Privatized Water Is in Cross-Hairs of Chile Constitution Writers
(Bloomberg) -- Chile has taken another major step toward enshrining water as a human right as depleting supplies increase scrutiny of one of the world’s most privatized systems of allocations.
Last week, members of an assembly elected to write a new constitution presented a proposal to make access to water and sanitation a fundamental right, said Jaime Bassa, vice president of the 155-person Constituent Convention.
While the current charter born in the Augusto Pinochet dictatorship lists water as a public good, it also states that allocations function as private property. By protecting the rights of agricultural, energy and mining companies, the system helped Chile become a major exporter of everything from copper to avocado and wine. But more than a decade of drought and lax oversight has left some communities high and dry, elevating water to a key social justice issue.
“Chile is the only country in the world that specifically says in its constitution that water rights are treated as private property, Bassa, a 44-year-old law professor at University of Valparaiso, said in an interview. “Rights can be bought and sold as if they were company stocks.”
The article proposed by one of 10 commissions in the Constituent Convention would see the state guarantee water and sanitation as an inalienable right, as well as protect water basins during the climate crisis, Bassa said.
The water article is in line with a bill passed by the senate in July that includes capping currently unlimited water rights at a maximum of 30 years and empowering regulators to suspend rights that aren’t being used or if supplies are at risk.
Other proposals -- such as the right to life and assisted fertility and a revamp of the judicial system -- have also been submitted. All content probably will be presented by March or April and a fully drafted document should be ready by May or June to present to the next president in July, Bassa said.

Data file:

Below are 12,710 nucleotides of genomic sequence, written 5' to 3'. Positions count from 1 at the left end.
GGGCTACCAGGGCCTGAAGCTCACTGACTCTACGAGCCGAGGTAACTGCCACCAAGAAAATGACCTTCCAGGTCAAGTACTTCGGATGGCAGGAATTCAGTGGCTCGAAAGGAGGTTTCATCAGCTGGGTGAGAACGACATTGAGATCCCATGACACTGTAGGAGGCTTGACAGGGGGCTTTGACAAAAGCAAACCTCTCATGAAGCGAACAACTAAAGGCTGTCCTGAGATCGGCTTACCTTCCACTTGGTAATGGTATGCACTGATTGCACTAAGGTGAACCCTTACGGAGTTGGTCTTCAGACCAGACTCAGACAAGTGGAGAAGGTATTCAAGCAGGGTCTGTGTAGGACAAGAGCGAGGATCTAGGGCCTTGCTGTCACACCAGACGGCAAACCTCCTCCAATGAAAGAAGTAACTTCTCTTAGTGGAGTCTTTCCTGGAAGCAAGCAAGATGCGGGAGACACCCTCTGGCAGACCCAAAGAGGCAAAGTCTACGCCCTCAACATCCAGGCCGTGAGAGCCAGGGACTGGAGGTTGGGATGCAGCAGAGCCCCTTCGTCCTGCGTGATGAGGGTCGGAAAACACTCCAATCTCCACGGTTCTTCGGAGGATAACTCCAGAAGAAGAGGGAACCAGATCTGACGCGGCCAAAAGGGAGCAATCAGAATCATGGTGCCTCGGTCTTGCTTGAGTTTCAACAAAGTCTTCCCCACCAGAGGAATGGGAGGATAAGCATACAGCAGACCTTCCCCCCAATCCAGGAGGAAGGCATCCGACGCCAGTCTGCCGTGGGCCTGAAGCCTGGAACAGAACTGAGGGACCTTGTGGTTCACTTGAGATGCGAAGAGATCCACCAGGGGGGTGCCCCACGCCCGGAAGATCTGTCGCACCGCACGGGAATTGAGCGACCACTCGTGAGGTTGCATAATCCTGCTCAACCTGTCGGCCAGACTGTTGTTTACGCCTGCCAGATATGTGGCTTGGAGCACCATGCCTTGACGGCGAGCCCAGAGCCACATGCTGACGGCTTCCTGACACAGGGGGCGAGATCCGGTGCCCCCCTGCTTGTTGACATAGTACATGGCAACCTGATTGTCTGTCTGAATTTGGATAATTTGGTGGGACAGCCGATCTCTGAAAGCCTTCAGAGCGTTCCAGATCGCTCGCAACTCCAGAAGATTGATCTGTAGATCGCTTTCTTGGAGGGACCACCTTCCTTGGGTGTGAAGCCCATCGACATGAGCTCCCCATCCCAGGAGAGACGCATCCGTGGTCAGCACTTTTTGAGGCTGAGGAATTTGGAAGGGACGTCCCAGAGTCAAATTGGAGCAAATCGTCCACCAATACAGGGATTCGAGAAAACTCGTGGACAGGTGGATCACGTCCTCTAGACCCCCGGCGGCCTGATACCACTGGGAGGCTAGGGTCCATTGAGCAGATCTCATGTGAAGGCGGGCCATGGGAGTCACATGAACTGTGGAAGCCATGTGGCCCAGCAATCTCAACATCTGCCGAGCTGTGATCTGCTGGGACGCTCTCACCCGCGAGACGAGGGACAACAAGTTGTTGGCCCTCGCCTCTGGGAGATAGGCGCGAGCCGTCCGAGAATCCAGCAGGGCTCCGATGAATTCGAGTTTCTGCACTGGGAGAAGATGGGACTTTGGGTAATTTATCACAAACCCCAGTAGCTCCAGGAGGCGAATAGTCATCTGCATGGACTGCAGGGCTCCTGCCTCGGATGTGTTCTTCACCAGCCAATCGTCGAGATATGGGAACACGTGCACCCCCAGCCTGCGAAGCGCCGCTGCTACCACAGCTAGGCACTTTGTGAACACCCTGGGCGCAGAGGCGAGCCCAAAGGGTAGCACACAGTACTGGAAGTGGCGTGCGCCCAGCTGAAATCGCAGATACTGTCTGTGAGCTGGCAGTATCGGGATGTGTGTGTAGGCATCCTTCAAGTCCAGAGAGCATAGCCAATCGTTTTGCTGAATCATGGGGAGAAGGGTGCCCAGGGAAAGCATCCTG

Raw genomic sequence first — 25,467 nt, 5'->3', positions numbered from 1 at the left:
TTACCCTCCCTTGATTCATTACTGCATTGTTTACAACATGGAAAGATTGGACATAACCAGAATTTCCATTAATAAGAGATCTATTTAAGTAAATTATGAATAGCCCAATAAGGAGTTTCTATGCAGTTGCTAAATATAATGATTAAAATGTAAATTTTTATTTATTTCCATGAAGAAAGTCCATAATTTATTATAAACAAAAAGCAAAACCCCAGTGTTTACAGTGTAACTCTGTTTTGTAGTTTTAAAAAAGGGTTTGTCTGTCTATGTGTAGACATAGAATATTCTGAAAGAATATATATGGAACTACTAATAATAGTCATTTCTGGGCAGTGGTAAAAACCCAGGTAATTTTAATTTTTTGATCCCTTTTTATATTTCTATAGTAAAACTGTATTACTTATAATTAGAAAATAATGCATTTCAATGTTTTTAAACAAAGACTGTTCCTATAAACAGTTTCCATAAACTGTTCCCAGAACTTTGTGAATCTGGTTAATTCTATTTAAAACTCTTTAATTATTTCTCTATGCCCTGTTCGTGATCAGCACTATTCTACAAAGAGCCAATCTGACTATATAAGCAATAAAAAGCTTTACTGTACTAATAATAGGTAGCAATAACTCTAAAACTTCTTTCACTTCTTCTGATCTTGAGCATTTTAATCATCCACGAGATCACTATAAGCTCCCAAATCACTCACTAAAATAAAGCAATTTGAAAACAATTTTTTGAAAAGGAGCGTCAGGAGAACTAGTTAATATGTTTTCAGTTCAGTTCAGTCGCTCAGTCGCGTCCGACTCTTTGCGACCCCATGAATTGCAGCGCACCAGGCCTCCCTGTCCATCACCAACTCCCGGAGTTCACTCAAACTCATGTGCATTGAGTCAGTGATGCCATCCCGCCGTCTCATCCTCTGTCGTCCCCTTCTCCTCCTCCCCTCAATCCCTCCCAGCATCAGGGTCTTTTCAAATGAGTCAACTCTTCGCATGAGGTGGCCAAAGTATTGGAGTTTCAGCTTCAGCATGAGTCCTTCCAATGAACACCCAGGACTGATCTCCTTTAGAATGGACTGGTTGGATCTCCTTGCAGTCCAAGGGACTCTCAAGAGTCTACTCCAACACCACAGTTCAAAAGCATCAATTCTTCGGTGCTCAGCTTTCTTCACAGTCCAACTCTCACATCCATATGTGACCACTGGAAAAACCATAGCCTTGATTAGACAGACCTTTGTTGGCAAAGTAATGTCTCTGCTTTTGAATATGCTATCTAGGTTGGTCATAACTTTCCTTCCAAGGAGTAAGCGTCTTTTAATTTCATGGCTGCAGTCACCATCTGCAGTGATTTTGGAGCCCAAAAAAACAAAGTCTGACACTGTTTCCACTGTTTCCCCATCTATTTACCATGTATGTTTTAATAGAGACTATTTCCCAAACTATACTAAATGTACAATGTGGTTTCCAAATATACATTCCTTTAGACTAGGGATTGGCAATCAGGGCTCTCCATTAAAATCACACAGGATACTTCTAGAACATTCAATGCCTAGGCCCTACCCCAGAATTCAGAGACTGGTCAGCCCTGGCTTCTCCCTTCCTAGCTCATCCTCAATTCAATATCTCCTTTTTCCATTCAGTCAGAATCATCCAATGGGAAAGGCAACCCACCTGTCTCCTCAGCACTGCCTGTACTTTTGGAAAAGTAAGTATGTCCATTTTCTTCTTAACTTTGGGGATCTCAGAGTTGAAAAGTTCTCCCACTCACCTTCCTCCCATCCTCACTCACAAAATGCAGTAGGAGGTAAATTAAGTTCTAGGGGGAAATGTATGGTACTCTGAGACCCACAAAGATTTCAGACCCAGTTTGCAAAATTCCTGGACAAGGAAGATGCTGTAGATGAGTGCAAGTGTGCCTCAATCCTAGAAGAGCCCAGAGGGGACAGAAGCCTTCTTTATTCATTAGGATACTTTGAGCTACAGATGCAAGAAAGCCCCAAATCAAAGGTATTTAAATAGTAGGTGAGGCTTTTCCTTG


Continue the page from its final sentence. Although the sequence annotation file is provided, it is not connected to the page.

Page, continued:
Water is part of a broader push in Chile to overhaul a model that used privatized social services to help create one of the region’s most vibrant economies but left many people behind. Those concerns underpinned an eruption of street protests in 2019 that gave rise to the Constituent Convention.
“There is a Chile seen from abroad that shows all the benefits from the accumulation of the wealth of the neo-liberal model,” Bassa said. “But there is another Chile not seen from outside of a large majority of people left behind, of precarious conditions, of poverty.”
People should expect a new political and institutional design in the constitution that strengthens social cohesion and enshrines fundamental rights, as seen in some European countries or Uruguay, he said.
The winner of Sunday’s presidential election probably will call a plebiscite to approve or reject the draft constitution by August or September.
The next president will either be left-winger Gabriel Boric, of the same coalition under which Bassa was elected in May, or conservative Jose Antonio Kast. An admirer of the Pinochet years, Kast campaigned against drafting a new constitution and said he may do so again if it’s “bad.”
Chileans overwhelmingly voted in favor of a new constitution and later gave that task mostly to left-wing and independent representatives. But sentiment seems to have swung since then. Kast won the first-round election last month, and for the first time in decades the right holds half of the Senate and almost half of the lower house. That congressional makeup limits the chances of any radical policy.
Bassa’s reading is that there’s still undeniable demand for more social justice, but with varying views on how much free market or state involvement the new system must have.
“We know what we do not want -- more abuse,” he said. “The ways to get there may be different.”
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